Big thank you from

A Little Miracle

Mum raising funds to help fight rare condition


Daughter Hannah and mum Julie Ann Ferguson, from Lower Ballinderry, are organising a sponsored walk at Lady Dixon Park. US3411-524cd

Daughter Hannah and mum Julie Ann Ferguson, from Lower Ballinderry, are organising a sponsored walk at Lady Dixon Park. US3411-524cd

THE MOTHER of a baby born with no heartbeat and without any blood is to hold a special fundraising event to highlight the condition that almost killed her.

Julie Ann Ferguson's daughter Hannah, who is now two, died during birth and had to be resuscitated after Julie-Anne suffered the rare disorder vasa previa which can cause a new born baby to lose all its blood in minutes.

"Hannah is a true miracle and we are so very blessed to have her with us," said Julie-Ann, from Lower
Ballinderry. Now she wants to raise awareness of the condition which, if diagnosed before birth, nearly always leads to the baby surviving.

Julie-Ann was overdue and booked in for an induction in November 2009 at the Lagan Valley Hospital. When her waters broke blood was discovered.

She was taken to the labour ward and because the baby's heartbeat was so faint, the consultant decided an emergency c section was needed.

Hannah was born weighing 7lb 15.5oz with no heartbeat because she had lost all her blood.
The doctors worked for some time to resuscitate her and after being given a full blood transfusion, she was taken to the Ulster Hospital Neo Natal Unit. There doctors gave her more blood and repaired her lung which had collapsed. She was then transferred to the Royal Maternity Neo Natal Intensive Care Unit.

Julie Ann was warned things were not good.

"I will never forget the look on the doctor's face," she said. "She told us that our baby girl was very poorly and that we should call our family and go immediately to the Royal to say our goodbyes.

"The feeling when I heard those words will stay with me forever. The doctor asked if we were going to give her a name and I automatically said Hannah — because of its meaning - Grace of God.

"I was brought in to see Hannah in my bed. She was in an incubator, hooked up to a ventilator and lots of wires everywhere. She was on drugs to stop her fitting. I was just crying uncontrollably wondering how this could happen. She was by far the biggest baby in the ICU yet we were told she was by far the sickest.

"She had been placed on a cooling mat. The aim of this was to make her body so cold that the brain could not react, or at best limit the damage caused due to the lack of oxygen she had suffered. She was to remain cooled for 72 hours and then gradually warmed again."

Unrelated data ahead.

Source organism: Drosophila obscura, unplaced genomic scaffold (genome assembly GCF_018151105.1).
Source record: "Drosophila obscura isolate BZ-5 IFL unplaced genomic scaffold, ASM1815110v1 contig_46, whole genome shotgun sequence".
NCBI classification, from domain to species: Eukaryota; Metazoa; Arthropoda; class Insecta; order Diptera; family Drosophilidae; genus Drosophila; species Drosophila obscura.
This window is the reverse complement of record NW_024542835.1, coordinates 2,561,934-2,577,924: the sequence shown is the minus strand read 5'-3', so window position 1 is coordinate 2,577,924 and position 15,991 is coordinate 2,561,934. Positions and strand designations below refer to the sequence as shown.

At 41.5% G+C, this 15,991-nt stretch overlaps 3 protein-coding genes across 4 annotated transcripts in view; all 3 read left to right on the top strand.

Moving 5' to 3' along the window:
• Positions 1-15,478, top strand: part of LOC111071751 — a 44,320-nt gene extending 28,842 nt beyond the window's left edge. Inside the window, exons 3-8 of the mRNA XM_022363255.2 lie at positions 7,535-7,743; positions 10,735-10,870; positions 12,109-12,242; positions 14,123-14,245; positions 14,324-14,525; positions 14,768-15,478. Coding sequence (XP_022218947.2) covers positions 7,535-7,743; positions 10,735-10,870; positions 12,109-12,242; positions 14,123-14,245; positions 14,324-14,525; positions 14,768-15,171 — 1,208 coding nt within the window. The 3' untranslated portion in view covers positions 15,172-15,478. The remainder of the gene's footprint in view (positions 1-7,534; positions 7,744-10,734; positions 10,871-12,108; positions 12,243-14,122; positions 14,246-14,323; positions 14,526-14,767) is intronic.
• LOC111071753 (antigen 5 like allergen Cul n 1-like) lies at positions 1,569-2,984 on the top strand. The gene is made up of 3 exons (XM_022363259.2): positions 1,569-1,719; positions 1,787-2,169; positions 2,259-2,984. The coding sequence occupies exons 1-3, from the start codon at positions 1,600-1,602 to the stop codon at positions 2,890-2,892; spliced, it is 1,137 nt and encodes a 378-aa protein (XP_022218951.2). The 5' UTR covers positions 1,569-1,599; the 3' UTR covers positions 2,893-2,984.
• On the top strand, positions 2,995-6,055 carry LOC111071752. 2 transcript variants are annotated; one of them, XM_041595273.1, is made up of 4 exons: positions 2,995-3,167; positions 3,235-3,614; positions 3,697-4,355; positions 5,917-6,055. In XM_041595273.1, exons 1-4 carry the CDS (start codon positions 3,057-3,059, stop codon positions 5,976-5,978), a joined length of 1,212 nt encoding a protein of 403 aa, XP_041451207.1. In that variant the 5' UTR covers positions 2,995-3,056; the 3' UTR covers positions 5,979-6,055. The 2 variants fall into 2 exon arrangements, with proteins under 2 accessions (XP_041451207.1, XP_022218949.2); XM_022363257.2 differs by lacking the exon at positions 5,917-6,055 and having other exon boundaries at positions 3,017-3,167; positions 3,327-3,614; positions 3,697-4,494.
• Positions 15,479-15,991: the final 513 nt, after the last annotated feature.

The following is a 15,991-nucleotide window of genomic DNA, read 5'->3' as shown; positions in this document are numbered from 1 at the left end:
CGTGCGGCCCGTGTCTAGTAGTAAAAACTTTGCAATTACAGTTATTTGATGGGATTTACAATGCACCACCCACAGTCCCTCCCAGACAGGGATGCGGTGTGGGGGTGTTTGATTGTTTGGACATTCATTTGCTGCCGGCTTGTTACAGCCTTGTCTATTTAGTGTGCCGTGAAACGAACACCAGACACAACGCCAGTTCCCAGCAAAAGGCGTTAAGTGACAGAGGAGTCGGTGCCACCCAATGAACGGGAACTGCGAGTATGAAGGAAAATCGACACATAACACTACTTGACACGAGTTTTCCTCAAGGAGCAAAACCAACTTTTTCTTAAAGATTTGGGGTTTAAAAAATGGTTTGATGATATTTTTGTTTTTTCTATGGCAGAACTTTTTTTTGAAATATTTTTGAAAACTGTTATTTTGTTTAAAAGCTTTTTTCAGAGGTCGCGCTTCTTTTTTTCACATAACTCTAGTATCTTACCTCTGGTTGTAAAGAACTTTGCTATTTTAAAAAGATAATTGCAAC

The next 48 hours were critical if Hannah was to survive.

"We were told again and again just how poorly she was," said Julie-Ann.

"The next day, it was explained to me about vasa previa and how, because this had gone undiagnosed, it had been the cause of the complications with Hannah's birth.

"Vasa previa meant that the blood vessels in the umbilical cord were over the cervix, so when my membranes ruptured so did the blood vessels carrying blood to my unborn child.

"As she was losing blood, her heart rate decreased and she was being deprived of oxygen. Effectively Hannah was bleeding to death."

But Hannah proved to be a fighter from the second she was born. A few days she was able to breathe without a ventilator. She had also been having some seizures but was later taken off the drugs and the monitor.

The following week Julie-Ann was given the all clear to hold her baby girl for the first time.

Hannah had an MRI scan and Julie-Ann expected to be told their daughter would be severely physically and mentally disabled but miraculously, the scan came back normal. After almost a fortnight in hospital Hannah returned to her home in Ballinderry.

"Anyone who meets Hannah is truly amazed at her story; she has been described as a miracle by every medical professional we have seen" said her mum.

"Looking back, I think everything happens for a reason and someone must have been looking down on us. I am incredibly lucky that I was in such good hands at the Lagan Valley Hospital on the day of November 20 2009 and that Hannah received such wonderful medical attention following her traumatic birth.

"If I had known of vasa previa and the devastating effects, I would have requested to be scanned for it during my pregnancy. Such a simple procedure can save a perfectly healthy baby's life. I would never want any family to go through what we have. The outcomes are very rarely as good as Hannah's.

"For a long time very little was known about this devastating condition. In our search for information about vasa previa, we found the International Vasa Previa Foundation (IVPF) which is the Dilly organisation dedicated to saving infant lives by raising awareness of a condition.

"Foundation research and volunteers are helping to spread the knowledge about conditions that have the potential to develop into vasa previa. With the technology currently available babies can be prenatally diagnosed with vasa previa and saved by C-section.

"But there is still so much to be done. Many times doctors don't follow up women presenting with these conditions and lose the opportunity to diagnose an almost certain killer. The IVPF is striving to make vasa previa as well known as any other medical condition."

Julie-Anne is planning to raise money for the International Vasa Previa Foundation through a 5k walk on October 2 at Lady Dixon Park at 2pm. You can register to walk at SophiesWalk. org/walk or contact Walk Captain Julie-Ann Ferguson at or 07897 391514

Ulster Star